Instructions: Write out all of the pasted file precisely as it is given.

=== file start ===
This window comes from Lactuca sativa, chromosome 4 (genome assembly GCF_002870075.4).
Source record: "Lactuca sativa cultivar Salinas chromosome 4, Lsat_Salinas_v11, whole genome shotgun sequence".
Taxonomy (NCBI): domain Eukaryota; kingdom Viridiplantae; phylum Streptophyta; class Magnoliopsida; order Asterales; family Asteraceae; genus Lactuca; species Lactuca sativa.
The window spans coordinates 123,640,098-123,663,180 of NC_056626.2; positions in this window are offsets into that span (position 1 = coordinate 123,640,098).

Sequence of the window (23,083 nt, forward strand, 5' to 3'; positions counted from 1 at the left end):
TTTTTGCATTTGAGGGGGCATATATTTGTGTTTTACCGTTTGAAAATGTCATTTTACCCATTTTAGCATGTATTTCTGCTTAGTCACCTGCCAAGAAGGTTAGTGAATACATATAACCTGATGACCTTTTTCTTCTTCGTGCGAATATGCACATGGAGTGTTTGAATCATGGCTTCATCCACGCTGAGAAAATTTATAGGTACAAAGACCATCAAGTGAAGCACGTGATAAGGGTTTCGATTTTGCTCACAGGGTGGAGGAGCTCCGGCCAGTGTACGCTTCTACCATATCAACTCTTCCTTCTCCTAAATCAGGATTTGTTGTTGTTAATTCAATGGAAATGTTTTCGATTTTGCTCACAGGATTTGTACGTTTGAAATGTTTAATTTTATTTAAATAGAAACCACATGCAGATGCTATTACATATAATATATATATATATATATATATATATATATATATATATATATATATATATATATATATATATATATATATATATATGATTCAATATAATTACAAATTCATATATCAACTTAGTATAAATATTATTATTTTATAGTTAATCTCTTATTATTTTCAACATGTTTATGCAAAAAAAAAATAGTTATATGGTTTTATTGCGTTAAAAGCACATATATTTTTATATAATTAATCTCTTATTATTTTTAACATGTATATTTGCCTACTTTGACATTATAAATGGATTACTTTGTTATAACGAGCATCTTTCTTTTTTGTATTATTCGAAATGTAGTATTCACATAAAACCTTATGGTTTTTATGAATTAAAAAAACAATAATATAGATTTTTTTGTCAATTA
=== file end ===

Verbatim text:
This window comes from Lactuca sativa, chromosome 4 (genome assembly GCF_002870075.4).
Source record: "Lactuca sativa cultivar Salinas chromosome 4, Lsat_Salinas_v11, whole genome shotgun sequence".
Taxonomy (NCBI): domain Eukaryota; kingdom Viridiplantae; phylum Streptophyta; class Magnoliopsida; order Asterales; family Asteraceae; genus Lactuca; species Lactuca sativa.
The window spans coordinates 123,640,098-123,663,180 of NC_056626.2; positions in this window are offsets into that span (position 1 = coordinate 123,640,098).

Sequence of the window (23,083 nt, forward strand, 5' to 3'; positions counted from 1 at the left end):
TTTTTGCATTTGAGGGGGCATATATTTGTGTTTTACCGTTTGAAAATGTCATTTTACCCATTTTAGCATGTATTTCTGCTTAGTCACCTGCCAAGAAGGTTAGTGAATACATATAACCTGATGACCTTTTTCTTCTTCGTGCGAATATGCACATGGAGTGTTTGAATCATGGCTTCATCCACGCTGAGAAAATTTATAGGTACAAAGACCATCAAGTGAAGCACGTGATAAGGGTTTCGATTTTGCTCACAGGGTGGAGGAGCTCCGGCCAGTGTACGCTTCTACCATATCAACTCTTCCTTCTCCTAAATCAGGATTTGTTGTTGTTAATTCAATGGAAATGTTTTCGATTTTGCTCACAGGATTTGTACGTTTGAAATGTTTAATTTTATTTAAATAGAAACCACATGCAGATGCTATTACATATAATATATATATATATATATATATATATATATATATATATATATATATATATATATATATATATATATATATATATATGATTCAATATAATTACAAATTCATATATCAACTTAGTATAAATATTATTATTTTATAGTTAATCTCTTATTATTTTCAACATGTTTATGCAAAAAAAAAATAGTTATATGGTTTTATTGCGTTAAAAGCACATATATTTTTATATAATTAATCTCTTATTATTTTTAACATGTATATTTGCCTACTTTGACATTATAAATGGATTACTTTGTTATAACGAGCATCTTTCTTTTTTGTATTATTCGAAATGTAGTATTCACATAAAACCTTATGGTTTTTATGAATTAAAAAAACAATAATATAGATTTTTTTGTCAATTA